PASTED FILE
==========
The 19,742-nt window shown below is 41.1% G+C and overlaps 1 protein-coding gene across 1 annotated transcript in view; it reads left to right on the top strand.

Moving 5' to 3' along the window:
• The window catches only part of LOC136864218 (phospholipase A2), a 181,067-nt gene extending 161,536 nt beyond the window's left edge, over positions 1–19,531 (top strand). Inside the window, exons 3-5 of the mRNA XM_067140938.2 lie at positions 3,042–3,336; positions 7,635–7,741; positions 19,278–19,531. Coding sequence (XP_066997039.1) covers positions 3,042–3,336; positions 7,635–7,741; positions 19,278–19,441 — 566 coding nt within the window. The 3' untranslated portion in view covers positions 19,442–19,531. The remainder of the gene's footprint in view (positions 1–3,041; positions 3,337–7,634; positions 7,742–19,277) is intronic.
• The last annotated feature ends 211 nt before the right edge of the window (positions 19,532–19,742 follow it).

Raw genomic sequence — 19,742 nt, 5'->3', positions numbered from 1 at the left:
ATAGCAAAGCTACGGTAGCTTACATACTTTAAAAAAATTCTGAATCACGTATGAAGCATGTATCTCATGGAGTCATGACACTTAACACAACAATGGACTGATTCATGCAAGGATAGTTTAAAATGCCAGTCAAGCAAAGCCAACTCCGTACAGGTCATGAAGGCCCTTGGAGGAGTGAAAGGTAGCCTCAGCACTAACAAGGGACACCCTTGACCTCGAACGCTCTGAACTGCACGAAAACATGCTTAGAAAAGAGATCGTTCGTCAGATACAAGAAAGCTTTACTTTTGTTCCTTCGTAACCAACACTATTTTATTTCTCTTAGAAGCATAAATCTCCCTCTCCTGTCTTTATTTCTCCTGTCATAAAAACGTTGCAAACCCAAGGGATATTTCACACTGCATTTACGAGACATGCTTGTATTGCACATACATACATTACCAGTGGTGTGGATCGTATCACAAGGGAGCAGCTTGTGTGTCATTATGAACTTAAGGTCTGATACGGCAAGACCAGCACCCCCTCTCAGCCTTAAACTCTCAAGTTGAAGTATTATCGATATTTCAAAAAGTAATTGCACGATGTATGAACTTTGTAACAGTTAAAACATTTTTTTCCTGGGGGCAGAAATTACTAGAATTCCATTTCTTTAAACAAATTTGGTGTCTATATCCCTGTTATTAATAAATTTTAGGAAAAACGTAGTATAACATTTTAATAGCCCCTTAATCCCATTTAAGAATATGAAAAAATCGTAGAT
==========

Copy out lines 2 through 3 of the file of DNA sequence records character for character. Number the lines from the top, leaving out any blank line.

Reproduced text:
Moving 5' to 3' along the window:
• The window catches only part of LOC136864218 (phospholipase A2), a 181,067-nt gene extending 161,536 nt beyond the window's left edge, over positions 1–19,531 (top strand). Inside the window, exons 3-5 of the mRNA XM_067140938.2 lie at positions 3,042–3,336; positions 7,635–7,741; positions 19,278–19,531. Coding sequence (XP_066997039.1) covers positions 3,042–3,336; positions 7,635–7,741; positions 19,278–19,441 — 566 coding nt within the window. The 3' untranslated portion in view covers positions 19,442–19,531. The remainder of the gene's footprint in view (positions 1–3,041; positions 3,337–7,634; positions 7,742–19,277) is intronic.